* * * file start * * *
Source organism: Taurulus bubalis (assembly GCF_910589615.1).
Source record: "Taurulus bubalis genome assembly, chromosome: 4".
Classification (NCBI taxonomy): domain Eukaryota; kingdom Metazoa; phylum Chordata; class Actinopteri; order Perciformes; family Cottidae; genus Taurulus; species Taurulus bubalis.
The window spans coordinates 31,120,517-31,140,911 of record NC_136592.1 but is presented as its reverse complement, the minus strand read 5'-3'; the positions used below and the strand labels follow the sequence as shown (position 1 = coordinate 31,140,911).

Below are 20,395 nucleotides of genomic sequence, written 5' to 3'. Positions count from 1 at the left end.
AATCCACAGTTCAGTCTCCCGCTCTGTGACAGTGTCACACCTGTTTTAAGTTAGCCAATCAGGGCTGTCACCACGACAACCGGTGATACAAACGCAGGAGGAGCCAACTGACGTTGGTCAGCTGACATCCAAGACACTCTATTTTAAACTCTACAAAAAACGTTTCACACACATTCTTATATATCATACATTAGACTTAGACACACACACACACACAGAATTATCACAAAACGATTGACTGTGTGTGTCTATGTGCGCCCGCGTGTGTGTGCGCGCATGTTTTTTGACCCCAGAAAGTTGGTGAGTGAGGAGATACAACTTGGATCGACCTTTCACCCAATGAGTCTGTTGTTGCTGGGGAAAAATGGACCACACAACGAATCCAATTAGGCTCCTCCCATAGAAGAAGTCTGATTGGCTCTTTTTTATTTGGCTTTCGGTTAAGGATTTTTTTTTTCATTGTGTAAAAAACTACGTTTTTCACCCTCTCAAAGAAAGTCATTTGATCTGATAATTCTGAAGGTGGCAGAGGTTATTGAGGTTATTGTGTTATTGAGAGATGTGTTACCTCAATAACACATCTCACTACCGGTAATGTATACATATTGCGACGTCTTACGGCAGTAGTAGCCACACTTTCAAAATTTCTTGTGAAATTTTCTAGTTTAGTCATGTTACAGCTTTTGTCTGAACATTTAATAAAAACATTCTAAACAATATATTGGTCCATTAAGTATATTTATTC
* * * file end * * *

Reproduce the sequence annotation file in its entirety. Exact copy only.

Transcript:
Source organism: Taurulus bubalis (assembly GCF_910589615.1).
Source record: "Taurulus bubalis genome assembly, chromosome: 4".
Classification (NCBI taxonomy): domain Eukaryota; kingdom Metazoa; phylum Chordata; class Actinopteri; order Perciformes; family Cottidae; genus Taurulus; species Taurulus bubalis.
The window spans coordinates 31,120,517-31,140,911 of record NC_136592.1 but is presented as its reverse complement, the minus strand read 5'-3'; the positions used below and the strand labels follow the sequence as shown (position 1 = coordinate 31,140,911).

Below are 20,395 nucleotides of genomic sequence, written 5' to 3'. Positions count from 1 at the left end.
AATCCACAGTTCAGTCTCCCGCTCTGTGACAGTGTCACACCTGTTTTAAGTTAGCCAATCAGGGCTGTCACCACGACAACCGGTGATACAAACGCAGGAGGAGCCAACTGACGTTGGTCAGCTGACATCCAAGACACTCTATTTTAAACTCTACAAAAAACGTTTCACACACATTCTTATATATCATACATTAGACTTAGACACACACACACACACAGAATTATCACAAAACGATTGACTGTGTGTGTCTATGTGCGCCCGCGTGTGTGTGCGCGCATGTTTTTTGACCCCAGAAAGTTGGTGAGTGAGGAGATACAACTTGGATCGACCTTTCACCCAATGAGTCTGTTGTTGCTGGGGAAAAATGGACCACACAACGAATCCAATTAGGCTCCTCCCATAGAAGAAGTCTGATTGGCTCTTTTTTATTTGGCTTTCGGTTAAGGATTTTTTTTTTCATTGTGTAAAAAACTACGTTTTTCACCCTCTCAAAGAAAGTCATTTGATCTGATAATTCTGAAGGTGGCAGAGGTTATTGAGGTTATTGTGTTATTGAGAGATGTGTTACCTCAATAACACATCTCACTACCGGTAATGTATACATATTGCGACGTCTTACGGCAGTAGTAGCCACACTTTCAAAATTTCTTGTGAAATTTTCTAGTTTAGTCATGTTACAGCTTTTGTCTGAACATTTAATAAAAACATTCTAAACAATATATTGGTCCATTAAGTATATTTATTC